Today we celebrate Maple Syrup!

Did you know that December 17 is Maple Syrup Day?  How well do you know of this golden liquid? Allow me to present you with a few tidbits of information.

Picture of a bottle of maple syrup from Quebec, Canada
Bottle of maple syrup from Quebec, Canada.
  • Though it can vary depending on the weather, the sap is collected between February and April.
  • Quebec produces 91% of Canada’s pure maple syrup.  With Ontario, New Brunswick, Prince Edward Island and Nova Scotia, that makes up 71% of the world’s supply.  New York and New England states also produce a large measure of maple syrup.
  • There are more than 8,600 maple syrup businesses in Canada. The Federation of Quebec Maple Syrup (FPAQ) ensures the economic, social and ethical interests for the more than 7,400 maple businesses in Quebec.
  • Collecting sap from maple trees is regulated, in part, by the International Maple Syrup Institute (to promote the use of pure maple syrup and protect the integrity of the product).
  • The maple is the symbol depicted on Canada’s flag and is a state tree in New York and Vermont.
  • Most “maple flavoured” syrups contain corn syrup and has little or no maple syrup.
  • Maple Syrup has more calcium than milk (per unit volume) and more potassium than bananas (per weight volume).  It also has Manganese, magnesium, phosphorous, and iron, not to mention vitamins.  Compared to processed white sugar, maple syrup can be a healthier sweetener. For more information about this, see the Maple Syrup Nutritional Information.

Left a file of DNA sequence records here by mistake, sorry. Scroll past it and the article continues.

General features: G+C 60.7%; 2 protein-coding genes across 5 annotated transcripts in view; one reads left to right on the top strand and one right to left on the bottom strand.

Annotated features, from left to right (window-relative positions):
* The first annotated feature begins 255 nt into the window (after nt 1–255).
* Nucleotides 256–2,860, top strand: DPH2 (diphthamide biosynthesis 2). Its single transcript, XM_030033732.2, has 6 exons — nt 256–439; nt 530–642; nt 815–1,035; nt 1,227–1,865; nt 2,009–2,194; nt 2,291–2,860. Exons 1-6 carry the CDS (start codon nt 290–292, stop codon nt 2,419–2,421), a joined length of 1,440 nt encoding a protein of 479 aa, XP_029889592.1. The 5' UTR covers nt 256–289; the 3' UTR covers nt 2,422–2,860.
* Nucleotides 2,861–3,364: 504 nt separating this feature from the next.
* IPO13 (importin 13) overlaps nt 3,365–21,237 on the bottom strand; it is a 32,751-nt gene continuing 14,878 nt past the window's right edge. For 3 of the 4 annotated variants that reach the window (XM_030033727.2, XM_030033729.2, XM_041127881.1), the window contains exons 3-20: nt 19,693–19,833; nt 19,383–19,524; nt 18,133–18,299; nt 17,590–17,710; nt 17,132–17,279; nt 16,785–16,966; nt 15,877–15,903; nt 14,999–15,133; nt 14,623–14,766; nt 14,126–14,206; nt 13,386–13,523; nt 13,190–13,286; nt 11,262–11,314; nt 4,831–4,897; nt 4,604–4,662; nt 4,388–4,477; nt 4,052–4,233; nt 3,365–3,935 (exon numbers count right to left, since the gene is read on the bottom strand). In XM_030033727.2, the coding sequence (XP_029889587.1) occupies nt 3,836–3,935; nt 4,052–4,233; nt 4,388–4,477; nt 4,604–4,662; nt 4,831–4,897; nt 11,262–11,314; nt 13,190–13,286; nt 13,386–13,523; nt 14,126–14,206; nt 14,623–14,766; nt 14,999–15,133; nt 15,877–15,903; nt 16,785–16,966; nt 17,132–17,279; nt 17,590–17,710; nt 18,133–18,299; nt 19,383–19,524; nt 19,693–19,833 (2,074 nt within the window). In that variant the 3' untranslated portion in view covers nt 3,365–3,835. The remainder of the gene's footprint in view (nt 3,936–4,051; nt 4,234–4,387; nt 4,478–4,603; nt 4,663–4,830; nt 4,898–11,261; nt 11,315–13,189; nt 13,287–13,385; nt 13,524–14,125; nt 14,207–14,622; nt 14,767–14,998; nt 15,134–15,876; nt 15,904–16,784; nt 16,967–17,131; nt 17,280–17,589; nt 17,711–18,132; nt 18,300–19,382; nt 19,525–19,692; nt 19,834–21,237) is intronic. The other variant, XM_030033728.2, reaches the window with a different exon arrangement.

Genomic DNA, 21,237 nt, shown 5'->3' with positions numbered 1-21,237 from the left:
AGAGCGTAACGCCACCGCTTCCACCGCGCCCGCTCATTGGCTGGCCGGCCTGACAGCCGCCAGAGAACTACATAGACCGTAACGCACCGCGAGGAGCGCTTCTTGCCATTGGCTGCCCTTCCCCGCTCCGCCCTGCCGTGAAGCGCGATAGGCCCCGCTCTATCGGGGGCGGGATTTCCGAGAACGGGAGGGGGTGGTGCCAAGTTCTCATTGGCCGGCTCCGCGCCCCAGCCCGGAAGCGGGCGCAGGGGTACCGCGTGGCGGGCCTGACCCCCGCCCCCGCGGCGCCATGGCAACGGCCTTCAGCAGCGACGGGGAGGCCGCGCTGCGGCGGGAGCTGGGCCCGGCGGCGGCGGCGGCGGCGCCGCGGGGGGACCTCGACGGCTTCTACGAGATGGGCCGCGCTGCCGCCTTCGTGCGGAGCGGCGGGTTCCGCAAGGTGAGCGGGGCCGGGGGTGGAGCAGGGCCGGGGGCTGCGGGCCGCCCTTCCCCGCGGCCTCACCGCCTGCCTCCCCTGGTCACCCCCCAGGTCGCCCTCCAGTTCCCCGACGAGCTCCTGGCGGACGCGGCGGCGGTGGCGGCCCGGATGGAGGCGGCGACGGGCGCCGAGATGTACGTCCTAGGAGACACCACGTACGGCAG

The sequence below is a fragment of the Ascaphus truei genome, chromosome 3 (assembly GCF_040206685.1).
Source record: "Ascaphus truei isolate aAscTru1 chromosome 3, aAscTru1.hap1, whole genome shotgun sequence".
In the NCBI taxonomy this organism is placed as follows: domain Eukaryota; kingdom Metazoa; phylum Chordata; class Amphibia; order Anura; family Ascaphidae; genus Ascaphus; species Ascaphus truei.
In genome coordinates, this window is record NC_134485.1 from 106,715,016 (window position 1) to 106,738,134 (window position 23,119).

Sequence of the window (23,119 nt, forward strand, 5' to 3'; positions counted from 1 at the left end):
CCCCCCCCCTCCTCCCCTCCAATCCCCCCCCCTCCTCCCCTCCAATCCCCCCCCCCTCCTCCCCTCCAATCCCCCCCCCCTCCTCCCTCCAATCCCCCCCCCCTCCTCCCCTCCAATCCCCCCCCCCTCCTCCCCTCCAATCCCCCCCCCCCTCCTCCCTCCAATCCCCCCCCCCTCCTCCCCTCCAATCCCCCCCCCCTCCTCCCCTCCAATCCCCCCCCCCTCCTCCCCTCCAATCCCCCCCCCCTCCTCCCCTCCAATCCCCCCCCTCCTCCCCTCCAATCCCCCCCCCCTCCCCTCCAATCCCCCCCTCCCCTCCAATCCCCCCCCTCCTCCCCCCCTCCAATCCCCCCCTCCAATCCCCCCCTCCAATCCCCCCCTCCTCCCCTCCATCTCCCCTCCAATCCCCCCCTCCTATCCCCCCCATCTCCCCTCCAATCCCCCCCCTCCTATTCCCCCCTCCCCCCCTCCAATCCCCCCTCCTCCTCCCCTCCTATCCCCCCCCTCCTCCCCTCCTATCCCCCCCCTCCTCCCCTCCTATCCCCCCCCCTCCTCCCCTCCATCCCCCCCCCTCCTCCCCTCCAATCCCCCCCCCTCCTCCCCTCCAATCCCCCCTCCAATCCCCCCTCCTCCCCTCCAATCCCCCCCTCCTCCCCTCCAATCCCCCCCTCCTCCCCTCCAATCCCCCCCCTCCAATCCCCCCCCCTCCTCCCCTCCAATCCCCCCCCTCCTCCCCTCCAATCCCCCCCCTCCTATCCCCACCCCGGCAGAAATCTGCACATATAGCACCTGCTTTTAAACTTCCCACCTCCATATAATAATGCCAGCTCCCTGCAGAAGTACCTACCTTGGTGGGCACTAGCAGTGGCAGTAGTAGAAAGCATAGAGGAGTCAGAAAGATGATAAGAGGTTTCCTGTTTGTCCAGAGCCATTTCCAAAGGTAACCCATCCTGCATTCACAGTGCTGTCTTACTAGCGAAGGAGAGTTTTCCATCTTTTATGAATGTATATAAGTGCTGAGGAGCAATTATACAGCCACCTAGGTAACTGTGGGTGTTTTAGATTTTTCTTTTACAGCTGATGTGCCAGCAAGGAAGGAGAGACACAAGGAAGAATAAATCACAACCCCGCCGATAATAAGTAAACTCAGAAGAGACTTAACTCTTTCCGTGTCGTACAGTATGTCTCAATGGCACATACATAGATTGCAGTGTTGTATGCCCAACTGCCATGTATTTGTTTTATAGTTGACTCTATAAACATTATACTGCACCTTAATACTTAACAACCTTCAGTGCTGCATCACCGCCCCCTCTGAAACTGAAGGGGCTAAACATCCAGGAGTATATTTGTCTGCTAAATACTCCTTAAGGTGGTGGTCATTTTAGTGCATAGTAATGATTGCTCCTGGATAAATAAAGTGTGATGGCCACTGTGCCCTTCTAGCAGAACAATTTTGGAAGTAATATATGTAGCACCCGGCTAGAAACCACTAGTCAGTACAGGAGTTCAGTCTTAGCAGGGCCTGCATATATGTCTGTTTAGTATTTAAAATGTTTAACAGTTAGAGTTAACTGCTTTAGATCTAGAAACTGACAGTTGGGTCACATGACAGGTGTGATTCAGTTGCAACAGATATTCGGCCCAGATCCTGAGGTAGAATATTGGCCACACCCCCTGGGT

• Choosing a tree to sap, it must be 25 cm (10 inches) in diameter, and it must be at least 40 years old.
  • The tree has a healing process called walling-off, which prevents the same hole from being used a second time.  However, a single tree can be tapped for more than a century.
  • Each mature tree can produce about 40 litres (10 gallons) of sap per season.
  • In order to create 1 litre of maple syrup, 40 litres of sap is needed.
  • Sap is 95% water.  The process for making maple syrup is to boil the sap at 4° Celsius (7 ° Fahrenheit).  After this stage it is about 66% sugar and is classified as sugar.  Pure maple syrup is sap that has been condensed further by evaporating the excess water.

There are many sites on the internet dedicated to maple syrup.  A few are Eat North which has a “10 things you didn’t know about maple syrup” page; the CBC Digital Archives which has a lot of videos and links; you can find a lot more at Ontario Maple Syrup Producers Association, including lists of maple syrup festivals; Coombs Family Farm has a nice collection of maple syrup recipes;

The National Post as an article, Maple syrup ‘fraud’ could be a thing of the past under new joint Canada-U.S. rules which is interesting. And if you remember, recently there was the $30 million theft of maple syrup – CBC News has a great article about it.


  1. Had not known that, about all that calcium and potassium. But HAD known that I was born the perfect consumer in terms of being highly-susceptible to whatever I last viewed or read: Garbage (or Quality) In, Garbage-In-fluenced.

    Therefore, while it is mid-afternoon here, and I was not previously hungry, I am now walking away from the keyboard to make French Toast with Maple Syrup. And it’s your fault. Don’t know whether to thank or blame you.